What: Shares of PBF Energy (NYSE:PBF) climbed more than 19% in November. A large part of the stock's success last month came on the back of the company's ability to secure financing or the pending acquisition of ExxonMobil's (NYSE:XOM) Torrence refinery in California. It also helps that the market is extremely lucrative for refiners for the past several quarters.
So what: This has been a pretty transformative year for PBF Energy. With the pending acquisition of the Torrance refining complex and the recently completed acquisition of Chalmette Refining -- also a former Exxonmobil facility -- PBF has increased its total refining capacity by 60% to 900,000 barrels per day. These two deals also make it the fifth largest independent refiner in the United States.
There were some questions whether PBF was going to be able to finance its Torrence deal attractively, especially since financing hasn't been easy to find lately for energy companies. On Nov. 17, the company announced that it had successfully priced $500 million worth of senior notes due in 2023 at 7%. It's not a great financing deal, but for a company of PBF's size and capital structure, it's a rate the company can live with.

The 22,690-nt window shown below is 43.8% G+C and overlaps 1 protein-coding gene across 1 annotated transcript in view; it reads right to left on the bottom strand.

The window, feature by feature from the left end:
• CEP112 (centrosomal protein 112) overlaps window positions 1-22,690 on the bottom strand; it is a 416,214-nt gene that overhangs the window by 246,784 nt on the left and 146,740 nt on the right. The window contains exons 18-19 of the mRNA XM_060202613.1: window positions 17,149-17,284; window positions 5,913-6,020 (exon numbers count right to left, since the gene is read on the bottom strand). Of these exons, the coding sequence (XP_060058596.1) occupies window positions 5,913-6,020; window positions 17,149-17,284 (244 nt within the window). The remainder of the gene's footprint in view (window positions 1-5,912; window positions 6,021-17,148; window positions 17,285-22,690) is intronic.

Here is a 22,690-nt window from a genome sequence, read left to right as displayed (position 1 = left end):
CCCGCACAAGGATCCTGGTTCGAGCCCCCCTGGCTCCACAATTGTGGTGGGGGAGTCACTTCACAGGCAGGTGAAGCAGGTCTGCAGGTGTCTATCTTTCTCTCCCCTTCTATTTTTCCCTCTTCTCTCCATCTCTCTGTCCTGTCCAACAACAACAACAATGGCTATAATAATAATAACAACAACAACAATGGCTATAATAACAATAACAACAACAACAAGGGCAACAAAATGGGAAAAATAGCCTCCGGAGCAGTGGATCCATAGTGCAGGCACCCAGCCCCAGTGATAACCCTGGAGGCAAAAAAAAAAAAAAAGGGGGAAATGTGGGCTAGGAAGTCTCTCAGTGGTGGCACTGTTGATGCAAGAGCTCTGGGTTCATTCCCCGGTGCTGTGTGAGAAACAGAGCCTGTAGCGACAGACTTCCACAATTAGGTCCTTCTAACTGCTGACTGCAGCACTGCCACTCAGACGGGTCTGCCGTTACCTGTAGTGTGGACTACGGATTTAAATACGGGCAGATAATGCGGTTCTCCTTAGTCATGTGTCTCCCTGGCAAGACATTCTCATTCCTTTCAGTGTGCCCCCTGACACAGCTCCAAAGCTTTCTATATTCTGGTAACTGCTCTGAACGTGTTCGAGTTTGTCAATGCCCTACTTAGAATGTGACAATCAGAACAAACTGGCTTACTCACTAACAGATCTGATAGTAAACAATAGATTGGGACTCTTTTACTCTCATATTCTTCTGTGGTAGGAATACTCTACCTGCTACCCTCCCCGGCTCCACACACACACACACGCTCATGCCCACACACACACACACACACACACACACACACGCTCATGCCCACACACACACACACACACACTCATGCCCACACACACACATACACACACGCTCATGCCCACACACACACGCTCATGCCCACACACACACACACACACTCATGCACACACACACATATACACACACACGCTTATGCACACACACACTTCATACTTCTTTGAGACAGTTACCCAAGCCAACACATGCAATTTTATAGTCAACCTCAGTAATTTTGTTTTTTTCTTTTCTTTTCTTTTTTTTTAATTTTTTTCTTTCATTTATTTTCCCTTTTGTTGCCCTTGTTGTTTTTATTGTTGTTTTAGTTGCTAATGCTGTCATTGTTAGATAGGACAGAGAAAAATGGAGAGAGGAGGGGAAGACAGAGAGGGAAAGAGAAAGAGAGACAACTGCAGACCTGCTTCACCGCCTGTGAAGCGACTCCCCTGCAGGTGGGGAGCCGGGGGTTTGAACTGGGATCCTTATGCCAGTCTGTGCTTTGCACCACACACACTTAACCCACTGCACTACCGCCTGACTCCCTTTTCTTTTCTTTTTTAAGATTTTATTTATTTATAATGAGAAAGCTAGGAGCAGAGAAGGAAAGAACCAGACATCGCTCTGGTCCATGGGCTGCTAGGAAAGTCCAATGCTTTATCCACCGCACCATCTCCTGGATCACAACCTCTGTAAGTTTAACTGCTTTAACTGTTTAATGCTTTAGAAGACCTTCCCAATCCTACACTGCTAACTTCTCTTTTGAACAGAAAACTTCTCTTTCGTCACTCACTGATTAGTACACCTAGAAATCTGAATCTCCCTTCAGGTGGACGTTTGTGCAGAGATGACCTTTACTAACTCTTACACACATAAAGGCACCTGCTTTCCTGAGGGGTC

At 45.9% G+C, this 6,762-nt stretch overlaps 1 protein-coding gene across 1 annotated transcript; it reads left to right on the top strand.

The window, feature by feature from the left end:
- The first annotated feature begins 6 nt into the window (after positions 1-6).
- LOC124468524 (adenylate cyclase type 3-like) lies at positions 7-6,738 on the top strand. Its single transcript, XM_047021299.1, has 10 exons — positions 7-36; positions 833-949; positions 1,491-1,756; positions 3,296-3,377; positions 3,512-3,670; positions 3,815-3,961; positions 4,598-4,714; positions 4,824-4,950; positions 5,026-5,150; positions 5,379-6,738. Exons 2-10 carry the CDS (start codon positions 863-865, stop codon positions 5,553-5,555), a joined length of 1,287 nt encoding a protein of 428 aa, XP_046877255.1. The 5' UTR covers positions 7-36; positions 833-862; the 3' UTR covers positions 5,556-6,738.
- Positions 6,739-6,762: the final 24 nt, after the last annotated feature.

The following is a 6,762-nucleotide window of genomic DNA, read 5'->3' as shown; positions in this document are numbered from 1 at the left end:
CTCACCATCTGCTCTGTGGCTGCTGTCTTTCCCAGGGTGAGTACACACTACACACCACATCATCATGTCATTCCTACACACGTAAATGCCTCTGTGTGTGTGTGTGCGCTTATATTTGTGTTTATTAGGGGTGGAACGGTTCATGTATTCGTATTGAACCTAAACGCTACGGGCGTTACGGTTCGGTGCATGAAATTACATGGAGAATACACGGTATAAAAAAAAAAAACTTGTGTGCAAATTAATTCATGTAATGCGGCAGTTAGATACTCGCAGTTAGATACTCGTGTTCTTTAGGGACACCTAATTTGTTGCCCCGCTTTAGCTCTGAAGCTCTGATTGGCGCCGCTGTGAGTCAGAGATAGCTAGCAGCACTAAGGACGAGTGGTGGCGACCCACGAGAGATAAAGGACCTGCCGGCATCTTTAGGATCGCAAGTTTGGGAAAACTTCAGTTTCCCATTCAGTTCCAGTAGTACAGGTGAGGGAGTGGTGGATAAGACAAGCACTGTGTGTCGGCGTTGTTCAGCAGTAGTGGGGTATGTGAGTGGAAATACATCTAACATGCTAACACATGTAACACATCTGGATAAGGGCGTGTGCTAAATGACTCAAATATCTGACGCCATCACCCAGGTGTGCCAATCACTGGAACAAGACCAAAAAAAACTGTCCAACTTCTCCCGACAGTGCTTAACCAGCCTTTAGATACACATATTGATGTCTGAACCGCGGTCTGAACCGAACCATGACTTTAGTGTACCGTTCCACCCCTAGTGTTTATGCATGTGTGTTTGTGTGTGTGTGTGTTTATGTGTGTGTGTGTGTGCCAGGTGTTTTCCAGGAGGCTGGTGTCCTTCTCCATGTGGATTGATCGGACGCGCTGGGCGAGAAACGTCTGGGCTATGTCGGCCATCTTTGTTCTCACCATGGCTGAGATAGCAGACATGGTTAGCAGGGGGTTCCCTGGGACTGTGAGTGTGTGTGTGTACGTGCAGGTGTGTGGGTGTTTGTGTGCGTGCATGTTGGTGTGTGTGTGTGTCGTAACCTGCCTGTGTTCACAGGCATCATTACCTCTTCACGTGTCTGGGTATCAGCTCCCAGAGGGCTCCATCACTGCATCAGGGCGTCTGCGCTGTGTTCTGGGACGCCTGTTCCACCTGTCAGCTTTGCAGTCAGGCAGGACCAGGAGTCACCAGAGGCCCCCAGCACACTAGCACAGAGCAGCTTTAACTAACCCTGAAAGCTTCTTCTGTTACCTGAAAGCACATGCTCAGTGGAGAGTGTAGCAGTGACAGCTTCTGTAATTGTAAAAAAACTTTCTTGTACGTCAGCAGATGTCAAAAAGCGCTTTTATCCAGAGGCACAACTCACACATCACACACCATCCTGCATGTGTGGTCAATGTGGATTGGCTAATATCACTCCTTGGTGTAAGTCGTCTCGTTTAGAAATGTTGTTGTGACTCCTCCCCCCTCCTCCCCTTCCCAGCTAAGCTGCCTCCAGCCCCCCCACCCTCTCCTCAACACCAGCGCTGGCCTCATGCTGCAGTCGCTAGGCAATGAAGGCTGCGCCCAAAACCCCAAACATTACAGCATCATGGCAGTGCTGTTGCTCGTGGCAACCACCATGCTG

What's helped the company be so aggressive this year in making deals is that margins across the entire refining space have been spectacular. Not counting a non-cash writedown of crude inventory values, net income per share increased 15% compared with this time last year. Since PBF didn't need to raise a lot of cash through an equity issuance to fund its recent acquisitions, chances are those EPS numbers will improve in the coming quarters.
Now what: As long as the refining margins between cheap gasoline and even cheaper crude oil remain high, PBF Energy should be able to significantly boost profits as it continues to buy back stock and brings its new assets into the fold. One thing to keep in mind with any refining stock, though, is that price swings in crude oil or refined products could eat into those margins pretty quickly. The big question for PBF will be if it can keep paying for its recent acquisitions in the event that refining margins become much weaker than the boom times of today.
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